Legible perfume and the visual arts

Isaac : It was a hell of alot better than that… that steel cube. Did you see the steel cube?

Tracy : Oh, yeah. That was the worst.

Mary :  Now that was brilliant to me.  Absolutely brilliant.

Isaac :  The steel cube was brilliant?

Mary : Yes.   To me it was… it was very textural.  You know what I mean?    It was perfectly integrated and it had a… a marvellous kind of negative capability. The rest of the stuff downstairs was bullshit.

———————-

Watch this hilarious scene from Manhattan on youtube.

When Chandler Burr said of Germaine Cellier that “her construction of Fracas was the first great Brutalist work of art”, I laughed.  (The term “brutalist” is from the french “béton brut” or “raw concrete”.)  And then I read Denyse Beaulieu’s insightful post on perfume criticism and the visual arts and I realized that comparison to an art movement or a couple of notes is fun… but it doesn’t always help the reader.

In order to save time, I have often reduced complex perfumes to a couple of descriptive words.  In my defense, if the perfume is legible, the short form description works well.  Referring to Clarins’ Par Amour as “cedar-rose” is not far off the mark and most people will understand what Par Amour smells like.  But to describe Guerlain’s Jicky as “lavender-vanilla”… well… I’m not sure we’re being fair to the perfume, the perfumer or the reader.  Jicky is alot more complex than that.

As for long descriptions… I have read posts and marketing copy (and I’m sure you have as well) where you just gotta wonder!  When I read, “it starts with a lemon-orange-grapefruit accord but throughout the day I could smell jasmine, rose, magnolia, hints of honeysuckle and iris finishing off with vetiver, patchouli and several musks, in that order”… well, I just don’t buy it.  Give me a break!  What human being can smell all those notes?  No one I know.  In fact, Australian psychologist David Laing’s study of the human nose and complex scents has shed light on this very subject.  He gave a mixture of 3 or more scents to test subjects and fewer than 15% of the people could identify even one component.  So now I’m weary when bloggers list notes like a grocery list.

And what about the visual arts?   They say a picture is worth a thousand words.  Can a picture be worth just 10 notes?  Maybe.  And that’s why I resort to the visual arts alot in this blog.  I like to think that a well-chosen painting or sculpture is more useful than a photo of a jasmine flower… but maybe it isn’t.  For instance, I chose a Baroque masterpiece by Rubens to illustrate how I felt about Chanel’s Coco.  To me, it made sense.  When I think of Baroque, I think of complex, asymmetric compositions… intense, multi-layered colour… diagonal lines and movement.  It made me think of Coco.  But I don’t know that comparing Coco to Baroque art gets an idea across.  If you don’t know what the Baroque movement is all about (or share my description)… it won’t help.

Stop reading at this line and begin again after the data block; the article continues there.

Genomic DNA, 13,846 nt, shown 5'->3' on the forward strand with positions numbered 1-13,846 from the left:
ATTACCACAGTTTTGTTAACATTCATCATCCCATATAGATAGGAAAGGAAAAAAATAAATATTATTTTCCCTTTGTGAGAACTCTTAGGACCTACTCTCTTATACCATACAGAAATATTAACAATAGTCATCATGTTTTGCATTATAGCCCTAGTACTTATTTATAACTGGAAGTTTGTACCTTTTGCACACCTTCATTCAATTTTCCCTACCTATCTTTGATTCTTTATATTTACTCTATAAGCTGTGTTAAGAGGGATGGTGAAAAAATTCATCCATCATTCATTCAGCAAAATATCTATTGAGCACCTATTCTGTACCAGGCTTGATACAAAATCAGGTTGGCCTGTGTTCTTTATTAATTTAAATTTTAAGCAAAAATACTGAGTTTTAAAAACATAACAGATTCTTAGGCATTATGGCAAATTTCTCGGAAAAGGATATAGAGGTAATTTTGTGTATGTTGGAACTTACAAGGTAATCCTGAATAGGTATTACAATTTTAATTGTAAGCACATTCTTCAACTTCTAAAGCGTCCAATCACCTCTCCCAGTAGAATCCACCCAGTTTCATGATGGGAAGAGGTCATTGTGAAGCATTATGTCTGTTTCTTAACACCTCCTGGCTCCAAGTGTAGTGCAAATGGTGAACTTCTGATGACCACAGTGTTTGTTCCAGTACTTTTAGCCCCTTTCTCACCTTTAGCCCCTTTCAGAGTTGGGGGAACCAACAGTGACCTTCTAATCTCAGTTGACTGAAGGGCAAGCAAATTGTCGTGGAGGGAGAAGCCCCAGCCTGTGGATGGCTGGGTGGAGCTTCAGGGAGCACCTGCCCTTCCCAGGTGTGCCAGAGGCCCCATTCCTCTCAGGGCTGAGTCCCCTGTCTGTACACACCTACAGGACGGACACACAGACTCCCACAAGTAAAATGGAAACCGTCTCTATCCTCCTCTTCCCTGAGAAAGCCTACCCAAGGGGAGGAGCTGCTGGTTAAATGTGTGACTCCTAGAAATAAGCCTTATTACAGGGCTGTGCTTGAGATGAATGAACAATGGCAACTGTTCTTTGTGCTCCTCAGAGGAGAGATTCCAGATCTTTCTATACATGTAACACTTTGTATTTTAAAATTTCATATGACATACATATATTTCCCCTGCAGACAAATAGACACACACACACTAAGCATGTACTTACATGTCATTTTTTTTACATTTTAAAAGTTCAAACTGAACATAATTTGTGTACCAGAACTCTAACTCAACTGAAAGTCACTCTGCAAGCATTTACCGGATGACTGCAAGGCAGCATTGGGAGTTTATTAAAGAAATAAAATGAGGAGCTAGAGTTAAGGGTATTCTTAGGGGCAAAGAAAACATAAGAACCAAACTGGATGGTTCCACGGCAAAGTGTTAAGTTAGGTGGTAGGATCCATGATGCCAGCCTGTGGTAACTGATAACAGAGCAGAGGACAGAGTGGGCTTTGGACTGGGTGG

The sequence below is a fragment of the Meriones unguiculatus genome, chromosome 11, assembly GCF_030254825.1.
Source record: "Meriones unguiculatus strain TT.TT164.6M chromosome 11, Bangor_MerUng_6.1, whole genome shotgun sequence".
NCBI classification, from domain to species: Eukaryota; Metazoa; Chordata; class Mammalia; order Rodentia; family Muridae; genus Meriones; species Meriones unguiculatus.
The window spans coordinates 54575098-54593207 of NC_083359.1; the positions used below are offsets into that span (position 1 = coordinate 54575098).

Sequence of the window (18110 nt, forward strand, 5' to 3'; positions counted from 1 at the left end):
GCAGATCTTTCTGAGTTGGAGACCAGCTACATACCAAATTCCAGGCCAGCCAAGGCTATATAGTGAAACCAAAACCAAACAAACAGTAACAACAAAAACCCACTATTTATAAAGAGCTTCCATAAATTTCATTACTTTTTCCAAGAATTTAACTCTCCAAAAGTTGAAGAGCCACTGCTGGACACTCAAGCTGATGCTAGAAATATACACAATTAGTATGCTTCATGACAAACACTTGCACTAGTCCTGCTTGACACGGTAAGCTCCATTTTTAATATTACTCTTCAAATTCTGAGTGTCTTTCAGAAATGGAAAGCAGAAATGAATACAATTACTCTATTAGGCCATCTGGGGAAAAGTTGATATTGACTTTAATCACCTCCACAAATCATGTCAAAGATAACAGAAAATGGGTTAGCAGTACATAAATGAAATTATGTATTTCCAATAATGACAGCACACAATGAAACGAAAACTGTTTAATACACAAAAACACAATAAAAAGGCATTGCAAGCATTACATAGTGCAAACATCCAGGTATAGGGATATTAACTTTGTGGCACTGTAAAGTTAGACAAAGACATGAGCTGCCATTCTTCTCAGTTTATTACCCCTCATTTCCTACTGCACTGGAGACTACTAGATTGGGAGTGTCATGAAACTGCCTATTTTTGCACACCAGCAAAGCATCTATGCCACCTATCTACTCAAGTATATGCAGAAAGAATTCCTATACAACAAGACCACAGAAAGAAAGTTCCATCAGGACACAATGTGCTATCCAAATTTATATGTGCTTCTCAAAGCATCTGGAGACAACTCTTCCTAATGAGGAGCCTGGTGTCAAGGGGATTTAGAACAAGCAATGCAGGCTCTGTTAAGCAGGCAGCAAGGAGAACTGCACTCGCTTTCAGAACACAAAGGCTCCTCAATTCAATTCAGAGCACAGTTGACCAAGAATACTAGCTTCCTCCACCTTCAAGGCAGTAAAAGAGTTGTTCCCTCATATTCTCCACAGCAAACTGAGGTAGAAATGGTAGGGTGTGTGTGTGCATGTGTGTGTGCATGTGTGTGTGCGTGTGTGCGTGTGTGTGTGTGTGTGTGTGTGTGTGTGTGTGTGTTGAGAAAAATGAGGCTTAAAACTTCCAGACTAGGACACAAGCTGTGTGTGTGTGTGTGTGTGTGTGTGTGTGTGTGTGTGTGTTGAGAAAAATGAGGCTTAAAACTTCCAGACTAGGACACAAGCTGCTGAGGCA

The more I write about perfumes, the more I realize it’s hard work  and I don’t blame Chandler Burr for trying to describe the near impossible in just a few words.  However, when I think back to the brutalist Burnside Hall building where I took my Computer Science 101 course at McGill University, Fracas doesn’t come to mind… or even tuberose scents in general… but it’s an interesting comparison.

One thing I’m grateful for… that perfume criticism hasn’t got caught in Woody Allen’s crosshairs… yet.

Top image : Woody Allen and Diane Keaton in Manhattan (1979)

Bottom image : Burnside Hall (completed in 1970) of McGill University

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5 Comments

  1. Richard Townson

     /  April 4, 2011

    Well I will now go to bed tonight a bit better informed.

    Keep up the good work.

    Reply
  2. I didn’t get the “Brutalist” remark either — Fracas definitely doesn’t smell like straight tuberose absolute, and the mentholated aspect isn’t even foregrounded compared to a lot of tuberose perfumes. I think some people find Fracas difficult because it’s so big, buttery, and sweet, not because it’s a “brutalist” composition.

    Still, I appreciate the exercise of trying to assign the great perfumes to artistic schools.

    Reply
    • Yes… I absolutely agree with you. I think the effort is worth it. And if it brings clarity… then all the better. Science isn’t any better. How many unpublished failed experiments go unnoticed in laboratories around the world. But the failed attempts get us closer to the successes.

      I can’t wear Fracas. It’s that blood note. And the whole raw meat thing. I think I even prefer Amarige because the tobacco distracts me! And I much prefer Poison.

      Reply
      • I couldn’t believe the amazing stench the first time I bought real tuberose stems and let them turn in my apartment.

        By the way, Manhattan is my favorite movie!

      • Good grief! I can’t imagine the real blossoms.

        I’ve got Manhattan on DVD. I don’t know how many times I’ve seen it. It used to be a “movie night” favourite… 😉 I still love Mariel Hemingway although I don’t know what she has done recently. And Meryl Streep! And Bella Abzug playing herself. It’s too delicious!

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